Daymon numbers show private brands in great position for the holidays

Private brand consulting company Daymon has shared new data showing that the number of consumers who plan to buy private brands as gifts this holiday season has greatly increased from last year.
Zachary Russell
Associate Editor
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Private brands are a perfect solution to holiday shopping needs, according to new information from private brand consulting firm Daymon. The company released a new infographic showing how consumers view private brands ahead of the holiday season.

Last month, Daymon’s senior director of client services of nonfoods/HBC Jonathan Finch wrote  guest blog for Store Brands about how private brands can  navigate the supply chain challenges that continue to impact the retail and grocery industries, including ahead of the holiday season. The continued increase in product cost, as well as availability challenges, is helping drive the interest in private brands as alternatives this holiday season.

“Raw materials up between 40%-50% year over year and corrugated paper up between 15-20% depending on the type of pulp used,” said the company. “Further upward pricing pressure is being driven by the increased labor wages, shortages, and transportation costs. Many finished goods manufacturers have, for the most part, held off on passing these increases on to retailers. However, as consumer demand for paper goods increases and supply challenges persist, it will only be a matter of time before these increased costs meet the end consumer.”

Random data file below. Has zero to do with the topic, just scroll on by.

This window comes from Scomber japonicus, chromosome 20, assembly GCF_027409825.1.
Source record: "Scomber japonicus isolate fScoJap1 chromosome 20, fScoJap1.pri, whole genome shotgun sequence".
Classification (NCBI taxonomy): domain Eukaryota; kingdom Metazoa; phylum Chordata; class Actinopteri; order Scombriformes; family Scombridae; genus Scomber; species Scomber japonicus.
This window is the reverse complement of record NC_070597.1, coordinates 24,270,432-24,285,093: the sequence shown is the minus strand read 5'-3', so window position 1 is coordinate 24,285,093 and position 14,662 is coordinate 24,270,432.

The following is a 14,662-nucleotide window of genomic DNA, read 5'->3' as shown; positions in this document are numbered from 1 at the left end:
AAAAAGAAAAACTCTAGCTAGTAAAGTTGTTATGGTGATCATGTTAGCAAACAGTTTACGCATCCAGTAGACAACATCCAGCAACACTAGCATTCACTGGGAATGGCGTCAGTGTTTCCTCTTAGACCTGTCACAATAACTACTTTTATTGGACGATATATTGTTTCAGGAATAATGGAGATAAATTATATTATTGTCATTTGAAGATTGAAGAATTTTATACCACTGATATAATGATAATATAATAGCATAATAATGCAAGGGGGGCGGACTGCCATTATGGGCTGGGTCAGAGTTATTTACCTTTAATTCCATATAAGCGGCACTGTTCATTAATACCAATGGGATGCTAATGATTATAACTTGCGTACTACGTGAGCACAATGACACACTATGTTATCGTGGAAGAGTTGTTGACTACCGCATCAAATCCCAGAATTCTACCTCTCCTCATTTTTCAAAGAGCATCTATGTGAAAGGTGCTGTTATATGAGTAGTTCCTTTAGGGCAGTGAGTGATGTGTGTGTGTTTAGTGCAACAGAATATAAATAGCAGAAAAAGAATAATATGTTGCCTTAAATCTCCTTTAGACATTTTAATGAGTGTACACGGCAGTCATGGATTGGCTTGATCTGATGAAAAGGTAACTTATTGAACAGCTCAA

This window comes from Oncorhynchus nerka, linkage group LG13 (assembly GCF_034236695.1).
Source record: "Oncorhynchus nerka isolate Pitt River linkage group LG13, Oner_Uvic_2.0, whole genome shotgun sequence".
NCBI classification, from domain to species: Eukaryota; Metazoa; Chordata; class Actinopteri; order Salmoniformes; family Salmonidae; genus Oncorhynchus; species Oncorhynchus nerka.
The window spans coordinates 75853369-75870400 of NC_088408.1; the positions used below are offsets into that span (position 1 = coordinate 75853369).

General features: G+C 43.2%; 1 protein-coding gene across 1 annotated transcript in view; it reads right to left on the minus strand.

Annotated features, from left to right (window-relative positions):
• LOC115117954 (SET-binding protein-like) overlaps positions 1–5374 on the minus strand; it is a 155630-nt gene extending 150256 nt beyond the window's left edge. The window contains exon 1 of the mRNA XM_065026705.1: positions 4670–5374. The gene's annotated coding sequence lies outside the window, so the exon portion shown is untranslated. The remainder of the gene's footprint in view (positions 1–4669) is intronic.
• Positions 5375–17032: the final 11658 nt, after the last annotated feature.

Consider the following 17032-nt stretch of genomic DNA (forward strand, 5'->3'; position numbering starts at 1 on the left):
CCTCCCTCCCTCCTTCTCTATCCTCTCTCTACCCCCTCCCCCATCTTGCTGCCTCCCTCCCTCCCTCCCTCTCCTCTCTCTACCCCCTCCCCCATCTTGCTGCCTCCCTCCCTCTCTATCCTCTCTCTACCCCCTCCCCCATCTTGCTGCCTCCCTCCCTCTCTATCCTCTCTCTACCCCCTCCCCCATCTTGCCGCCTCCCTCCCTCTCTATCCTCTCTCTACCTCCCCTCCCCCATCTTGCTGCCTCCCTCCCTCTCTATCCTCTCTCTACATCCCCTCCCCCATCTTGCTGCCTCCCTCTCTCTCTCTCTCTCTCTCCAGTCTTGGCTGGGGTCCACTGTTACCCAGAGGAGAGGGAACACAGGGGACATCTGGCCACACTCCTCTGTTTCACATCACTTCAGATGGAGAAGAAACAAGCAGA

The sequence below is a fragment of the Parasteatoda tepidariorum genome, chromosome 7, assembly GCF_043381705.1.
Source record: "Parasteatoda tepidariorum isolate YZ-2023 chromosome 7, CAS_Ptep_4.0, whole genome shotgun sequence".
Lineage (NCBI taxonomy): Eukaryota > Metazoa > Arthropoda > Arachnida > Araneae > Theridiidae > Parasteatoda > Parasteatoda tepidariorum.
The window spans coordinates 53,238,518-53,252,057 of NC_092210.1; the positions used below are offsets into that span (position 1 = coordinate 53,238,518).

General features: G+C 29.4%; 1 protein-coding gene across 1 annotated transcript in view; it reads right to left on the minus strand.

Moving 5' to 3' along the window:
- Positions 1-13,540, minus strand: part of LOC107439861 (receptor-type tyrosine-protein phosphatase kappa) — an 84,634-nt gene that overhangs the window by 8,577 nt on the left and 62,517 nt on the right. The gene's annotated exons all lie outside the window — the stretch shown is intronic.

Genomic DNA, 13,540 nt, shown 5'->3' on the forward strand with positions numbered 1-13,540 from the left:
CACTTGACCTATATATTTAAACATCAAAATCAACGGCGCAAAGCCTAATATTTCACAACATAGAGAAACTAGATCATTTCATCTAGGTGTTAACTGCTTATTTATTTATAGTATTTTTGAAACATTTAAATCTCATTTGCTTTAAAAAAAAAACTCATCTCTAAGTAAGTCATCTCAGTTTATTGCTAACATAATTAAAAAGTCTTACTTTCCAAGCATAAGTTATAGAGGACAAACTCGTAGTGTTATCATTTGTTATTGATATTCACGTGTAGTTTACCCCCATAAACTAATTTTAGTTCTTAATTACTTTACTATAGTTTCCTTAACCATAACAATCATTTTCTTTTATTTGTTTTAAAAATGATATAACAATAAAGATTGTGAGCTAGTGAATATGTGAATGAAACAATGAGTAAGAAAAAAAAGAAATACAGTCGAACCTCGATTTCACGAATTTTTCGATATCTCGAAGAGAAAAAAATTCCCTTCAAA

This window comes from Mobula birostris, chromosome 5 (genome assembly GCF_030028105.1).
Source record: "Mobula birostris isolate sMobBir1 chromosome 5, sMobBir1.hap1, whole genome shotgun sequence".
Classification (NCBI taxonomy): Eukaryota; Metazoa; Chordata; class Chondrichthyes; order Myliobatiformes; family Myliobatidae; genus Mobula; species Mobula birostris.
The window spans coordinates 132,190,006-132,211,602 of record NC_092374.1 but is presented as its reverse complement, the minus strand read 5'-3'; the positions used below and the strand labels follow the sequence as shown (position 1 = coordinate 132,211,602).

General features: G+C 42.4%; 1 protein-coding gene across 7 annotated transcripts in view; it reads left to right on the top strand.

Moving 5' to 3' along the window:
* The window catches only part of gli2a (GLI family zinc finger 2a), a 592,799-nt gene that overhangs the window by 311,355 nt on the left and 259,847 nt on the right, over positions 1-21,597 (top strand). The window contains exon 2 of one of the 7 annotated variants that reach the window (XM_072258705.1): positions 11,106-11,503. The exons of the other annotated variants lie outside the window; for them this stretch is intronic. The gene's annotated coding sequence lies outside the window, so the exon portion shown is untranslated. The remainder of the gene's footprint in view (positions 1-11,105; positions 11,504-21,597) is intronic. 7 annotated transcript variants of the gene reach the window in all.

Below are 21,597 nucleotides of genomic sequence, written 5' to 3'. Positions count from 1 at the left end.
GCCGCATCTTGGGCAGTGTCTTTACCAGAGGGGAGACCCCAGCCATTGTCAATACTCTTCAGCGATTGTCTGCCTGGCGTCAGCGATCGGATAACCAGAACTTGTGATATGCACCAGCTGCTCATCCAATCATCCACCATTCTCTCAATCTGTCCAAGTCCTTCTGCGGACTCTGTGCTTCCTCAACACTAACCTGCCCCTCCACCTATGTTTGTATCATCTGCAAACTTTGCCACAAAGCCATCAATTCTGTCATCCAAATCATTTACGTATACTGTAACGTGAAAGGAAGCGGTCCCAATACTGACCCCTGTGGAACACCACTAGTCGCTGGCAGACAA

holiday shopping data graph

According to Daymon’s market research conducted in October of this year, 69% of shoppers are looking for ways to save money while holiday shopping, with 86% planning to purchase private brands for holiday gifting needs.

Those projected numbers are up considerably from last year’s holiday season, when 60% of consumers purchased private brands to save money, with 33% of those surveyed by Daymon saying private brands fit their lifestyle better than branded items. Among consumers under 45-years-old, private brands grew in popularity.

Planning ahead for next year, Daymon said that retailers should plan ahead with a three-part approach. Retailers should develop a marketing plan that will establish a connection with the holiday assortment, expand private brand items across several categories, and increase private brand omnichannel presence to continue attracting younger consumers.